Emergence | Looking Forward | Celebration

63 days.  That’s how long it has been since I’ve eaten in a restaurant, visited a friend, had a haircut, worked for a client, boarded a plane, gone to a movie, or sat and wrote in my favourite coffee shop.  

… just 63 days.

The world has changed a lot in that time frame though, hasn’t it?  We’ve been fortunate here in British Columbia, with a combination of strong leadership / good citizenship / and luck helping us avoid much of the tragedy that COVID-19 has brought to other parts of the world. 

During the early days of the lockdown I decided to relax and allow myself the space to just “be”.  It has been a strangely peaceful time, focused on family and artistic endeavours, but also one that has been largely recuperative physically, mentally, and creatively.  I have watched from afar, as an artist but also as a veteran health care worker, while heroic efforts were made by frontline workers, while armchair quarterbacks diminished those efforts through their cynicism, and while humanity showed its endless capacity for compassion and caring.  I have watched artists produce amazing new bodies of work, musicians play from their balconies to boost the morale of the people around them, and everyone come together nightly to show thanks for those who still work on the frontlines.  This is a time for the history books… that is for sure.

And now I find myself thinking about what life will look like moving forward.  What will I return to and continue doing?  What will I chose not to bring back into my life?  What am I the most excited about?  How can I best serve my family / friends / clients?

The world has changed, but I can’t help but feel optimistic that this pause is also an opportunity to shape our lives just a little bit… to give thought to what we want and to what we need to do moving forward.  They say that every cloud has a silver lining…. perhaps that is also the case here.

Photography never completely goes away though, right?  During the COVID-19 lockdown many of my Official Fujifilm X Photographer peers, myself included, produced videos for the Fujifilm community.  My video focused on how I approach shooting on the street, both philosophically and compositionally.  You can view the video on YouTube by clicking the image above.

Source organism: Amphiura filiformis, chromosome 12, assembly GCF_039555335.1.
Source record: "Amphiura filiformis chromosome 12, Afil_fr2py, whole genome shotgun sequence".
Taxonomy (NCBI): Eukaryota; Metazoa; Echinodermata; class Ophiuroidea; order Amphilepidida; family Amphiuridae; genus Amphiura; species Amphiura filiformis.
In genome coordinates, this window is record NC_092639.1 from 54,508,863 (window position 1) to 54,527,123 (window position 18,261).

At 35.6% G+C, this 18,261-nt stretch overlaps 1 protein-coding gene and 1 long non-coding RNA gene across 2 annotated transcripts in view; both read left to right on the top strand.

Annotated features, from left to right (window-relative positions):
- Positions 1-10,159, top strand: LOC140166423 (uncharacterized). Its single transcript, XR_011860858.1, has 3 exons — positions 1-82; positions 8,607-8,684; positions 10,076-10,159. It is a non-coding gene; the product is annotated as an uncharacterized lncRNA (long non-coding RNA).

Fujifilm Canada and I also continued our working relationship with the 2020 renewal of my status as an Official Fujifilm X Photographer.  Collaborating with this incredible company changed my life, both personally and professionally, so I am excited to continue supporting them and the artists who use their cameras.   

In closing:  I hope that you and your families are all doing well, and that we see each other out there very soon.  In celebration of my 2020 renewal, but also just in celebration of “life”, I’d like to end this post with a selection of my Fujifilm images.  This selection is varied, including some street photography, portraits, wedding photos, and cityscapes / landscapes that I have made with the Fujifilm X series over the years.  Some of these images go all the way back to the original Fujifilm FinePix X100!

Be safe everyone.  Talk soon.

Cheers,

Ian

Les Rues De Paris | The Streets of Paris – Part Two

“To me, photography is an art of observation. It’s about finding something interesting in an ordinary place…I’ve found it has little to do with the things you see and everything to do with the way you see them.”

– Elliott Erwitt

“Street photography is capturing the beauty in the mundane”

– Eric Kim

Street photography came into my life during a period when I felt creatively drained as an artist.  I had been shooting a lot of portraiture, working with a creative team in studio to produce images that were often pre-planned and somewhat structured.  I reached a point where this environment felt stifling, like the walls around me were drowning me creatively.  Discovering my love of street photography was like having my head pulled up out of the water;  like I could breath again.  I loved the lack of formality, the lack of a schedule, the excitement of discovering new photos around every corner and the ability to experiment as often as I liked.  The blank canvas of the street challenged me and kicked my ass, but it changed the way I saw the world and rejuvenated my love of photography.  I learned to look past the beautiful model or epic landscape and to appreciate the simple beauty that exists in every day life.

This approach has also had an impact on my professional work:  My wedding photography focuses more on beautiful, candid moments.  My travel albums, which used to be full of epic cityscapes, now feature street scenes and tiny detail shots that tell a better story of the places I visit.  I shoot more candidly during portrait sessions now, featuring environmental portraits more than studio work.  Even my landscape and cityscape photography has changed, as I often include people in the frame now to give a sense of scale and a sense of place.

If you find yourself in a photographic rut I highly recommend shooting in a different genre for a period of time.  It is refreshing, inspiring and will change the way that you see.

And, go to Paris.  It is a wonderful city to photography.  🙂

Cheers,

Ian

p.s.  Part one of this series can be viewed HERE.